When a cold snap in December 2022 caused widespread power outages, central planners eagerly called upon the federal government to play a larger role in our power grids to minimize deadly blackouts.
The left-wing Rocky Mountain Institute (RMI) dubbed the United States the only country “without a plan.” The electric system’s “fragmented planning framework is highly problematic because the power grid is under growing stress from climate change-related extreme weather,” claimed RMI.
Reuters published a lengthy special report about a “creaky grid” hampering wind and solar energy. The piece lamented how the federal government “lacks the authority to push through the massive grid expansion and modernization needed to withstand wilder weather and accommodate EVs and renewable power.” Furthermore, the article described the U.S. grid as “a Byzantine web of local, state, and regional regulators.”
To be sure, current grid management is far from perfect. The North American Electric Reliability Corp recently reported that more than half of the U.S. population is at risk of outages during frigid winters.
However, turning the electric system over to federal bureaucrats would be like making a vandal the property manager of an apartment complex.
The federal government’s overzealous environmental regulations and quasi-religious commitment to “green” energy have significantly contributed to grid reliability issues. And these problems are increasingly manifesting as life-threatening and costly blackouts.
Voters, consumers, and lawmakers should be skeptical of seemingly reasonable recommendations for “better planning and coordination” among the dozen regional power grids—especially when they demand increased federal oversight.
For example, RMI suggested that the Federal Energy Regulatory Commission (FERC) require “both a minimum amount of inter-regional transfer capability and a robust inter-regional planning process.”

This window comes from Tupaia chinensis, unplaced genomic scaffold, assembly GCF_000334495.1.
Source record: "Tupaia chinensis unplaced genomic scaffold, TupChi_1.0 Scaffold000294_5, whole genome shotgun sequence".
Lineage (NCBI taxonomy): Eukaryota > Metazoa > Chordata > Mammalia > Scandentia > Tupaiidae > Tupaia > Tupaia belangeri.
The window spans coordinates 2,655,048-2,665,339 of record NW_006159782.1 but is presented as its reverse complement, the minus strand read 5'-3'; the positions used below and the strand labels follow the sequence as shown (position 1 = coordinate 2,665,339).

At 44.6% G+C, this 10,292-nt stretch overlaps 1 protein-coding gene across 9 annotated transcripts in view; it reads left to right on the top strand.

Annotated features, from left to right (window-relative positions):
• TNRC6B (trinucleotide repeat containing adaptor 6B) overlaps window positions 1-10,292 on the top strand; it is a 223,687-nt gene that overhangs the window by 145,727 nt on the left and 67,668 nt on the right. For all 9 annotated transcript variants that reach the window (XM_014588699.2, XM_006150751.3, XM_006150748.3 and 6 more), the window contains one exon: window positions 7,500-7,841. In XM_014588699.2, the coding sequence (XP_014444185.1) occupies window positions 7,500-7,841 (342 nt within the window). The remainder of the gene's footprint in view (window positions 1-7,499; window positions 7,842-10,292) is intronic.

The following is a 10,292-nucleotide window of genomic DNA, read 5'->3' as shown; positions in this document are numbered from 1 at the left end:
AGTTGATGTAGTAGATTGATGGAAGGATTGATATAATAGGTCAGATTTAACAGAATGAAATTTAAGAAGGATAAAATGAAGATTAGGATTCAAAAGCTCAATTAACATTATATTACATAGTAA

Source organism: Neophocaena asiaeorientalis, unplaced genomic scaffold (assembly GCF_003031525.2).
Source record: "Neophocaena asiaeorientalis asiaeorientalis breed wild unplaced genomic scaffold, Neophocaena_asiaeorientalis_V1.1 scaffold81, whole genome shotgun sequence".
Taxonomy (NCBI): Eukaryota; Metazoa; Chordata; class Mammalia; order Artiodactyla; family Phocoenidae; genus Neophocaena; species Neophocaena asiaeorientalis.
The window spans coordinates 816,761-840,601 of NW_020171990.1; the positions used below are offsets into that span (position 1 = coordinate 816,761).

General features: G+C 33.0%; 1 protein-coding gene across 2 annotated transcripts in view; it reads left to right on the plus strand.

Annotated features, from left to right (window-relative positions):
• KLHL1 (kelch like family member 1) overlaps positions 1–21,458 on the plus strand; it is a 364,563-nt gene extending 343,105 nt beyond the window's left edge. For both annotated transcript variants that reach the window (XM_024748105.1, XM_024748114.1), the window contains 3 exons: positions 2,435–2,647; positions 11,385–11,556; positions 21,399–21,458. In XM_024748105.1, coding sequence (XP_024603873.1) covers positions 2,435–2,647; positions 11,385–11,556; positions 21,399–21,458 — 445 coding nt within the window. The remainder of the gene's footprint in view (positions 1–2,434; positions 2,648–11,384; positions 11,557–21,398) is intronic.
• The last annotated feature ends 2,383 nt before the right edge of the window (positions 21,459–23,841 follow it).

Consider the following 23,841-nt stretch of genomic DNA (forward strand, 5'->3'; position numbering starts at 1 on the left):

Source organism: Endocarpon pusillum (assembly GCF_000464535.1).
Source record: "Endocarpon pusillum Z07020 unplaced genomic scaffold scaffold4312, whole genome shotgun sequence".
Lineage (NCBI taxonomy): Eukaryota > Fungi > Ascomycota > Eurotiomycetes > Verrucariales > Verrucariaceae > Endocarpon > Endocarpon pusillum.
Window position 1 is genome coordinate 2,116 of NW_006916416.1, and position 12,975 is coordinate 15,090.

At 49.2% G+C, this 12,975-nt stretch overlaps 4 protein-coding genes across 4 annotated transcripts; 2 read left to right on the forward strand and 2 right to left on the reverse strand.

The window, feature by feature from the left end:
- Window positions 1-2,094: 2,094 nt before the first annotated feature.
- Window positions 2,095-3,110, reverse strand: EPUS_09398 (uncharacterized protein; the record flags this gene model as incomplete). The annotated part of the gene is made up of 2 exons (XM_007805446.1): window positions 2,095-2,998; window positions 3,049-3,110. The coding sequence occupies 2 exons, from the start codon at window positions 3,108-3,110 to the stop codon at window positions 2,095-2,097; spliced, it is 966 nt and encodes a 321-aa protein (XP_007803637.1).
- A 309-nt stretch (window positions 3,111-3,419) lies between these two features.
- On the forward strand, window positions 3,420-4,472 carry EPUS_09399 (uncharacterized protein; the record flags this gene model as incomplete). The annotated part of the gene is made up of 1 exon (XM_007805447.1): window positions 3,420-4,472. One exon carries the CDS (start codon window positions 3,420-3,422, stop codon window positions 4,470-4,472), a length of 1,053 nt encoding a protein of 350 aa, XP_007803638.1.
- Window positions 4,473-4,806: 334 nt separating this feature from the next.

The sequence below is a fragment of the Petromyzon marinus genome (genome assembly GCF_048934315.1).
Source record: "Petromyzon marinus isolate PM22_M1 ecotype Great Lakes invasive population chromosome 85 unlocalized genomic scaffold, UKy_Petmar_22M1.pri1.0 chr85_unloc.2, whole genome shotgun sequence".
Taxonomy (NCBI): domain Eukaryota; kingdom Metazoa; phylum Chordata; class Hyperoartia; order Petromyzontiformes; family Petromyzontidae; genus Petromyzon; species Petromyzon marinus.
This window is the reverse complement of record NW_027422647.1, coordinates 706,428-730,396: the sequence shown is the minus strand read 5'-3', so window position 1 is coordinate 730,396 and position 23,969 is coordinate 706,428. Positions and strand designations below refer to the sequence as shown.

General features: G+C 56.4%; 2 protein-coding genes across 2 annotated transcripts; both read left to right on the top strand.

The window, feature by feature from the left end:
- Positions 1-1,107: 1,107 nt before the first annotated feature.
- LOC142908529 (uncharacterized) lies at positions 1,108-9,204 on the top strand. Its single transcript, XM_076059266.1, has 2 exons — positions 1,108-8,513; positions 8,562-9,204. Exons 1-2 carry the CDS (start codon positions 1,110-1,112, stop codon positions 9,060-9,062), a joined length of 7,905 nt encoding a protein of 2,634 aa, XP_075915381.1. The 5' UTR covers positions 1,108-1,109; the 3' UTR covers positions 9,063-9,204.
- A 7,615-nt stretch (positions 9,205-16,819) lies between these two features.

However, inter-regional power sharing and planning already exist, and the real impetus for increasing federal involvement is the “green” agenda to add more wind and solar to the grid.
Unfortunately, we are already heading in the wrong direction, moving from stable, always-available power sources (e.g., coal, gas, and nuclear) toward unreliable wind and solar. This transition—imposed by subsidies and government fiat—is straining the nation’s electrical grid.
Our federal bureaucracy has undermined the integrity of the power grid by forcing early retirements of reliable coal-fired power plants. Targeted by federal and state regulators hostile to coal, the Homer City power station, Pennsylvania’s largest plant, closed last July. Two more, the Pittsburgh-area Keystone and Conemaugh plants, will shut down in the next four years.
Federal meddling in energy markets also includes the proliferation of “green” energy subsidies. These subsidies’ corrosive influence dilutes the original mission of power grids, such as the PJM Interconnection serving Pennsylvania and 12 other states, according to former FERC official James Danly.
“[Energy] markets have become something closer to a mechanism by which to harvest … subsidies, rather than what they were intended to do, which is ensure least-cost dispatch of available resources and to incentivize new investment,” said Danly.
The Inflation Reduction Act (IRA) will make matters worse.
“For the most part, [grids] have embraced the goal of economic efficiency,” writes Travis Fisher, the director of energy and environmental policy studies at the Cato Institute. “However, some … have begun to include the ‘clean‐energy transition’ and ‘environmentally sustainable power system’ in their mission statements.”
Fisher’s worry: “The IRA will push [grids] further into a new era in which the goal of economic efficiency [i.e., affordable energy] is secondary to environmental goals or ignored entirely.”
Some state lawmakers want to head the federal government off at the pass. After several hearings, Pennsylvania’s Senate Environmental Resources and Energy Committee recently proposed an Independent Energy Office to sort out the complex issues of the commonwealth’s energy landscape.
Undoubtedly, there is much to do in the Keystone State, one of the nation’s largest energy producers. Pennsylvania’s elected officials must bolster the management of the life-sustaining electric system and increase access to affordable, reliable energy.
However, policymakers concerned about grid reliability should be wary of increased federal intrusion. What may be a dream come true for central planners ought to be everybody else’s nightmare.
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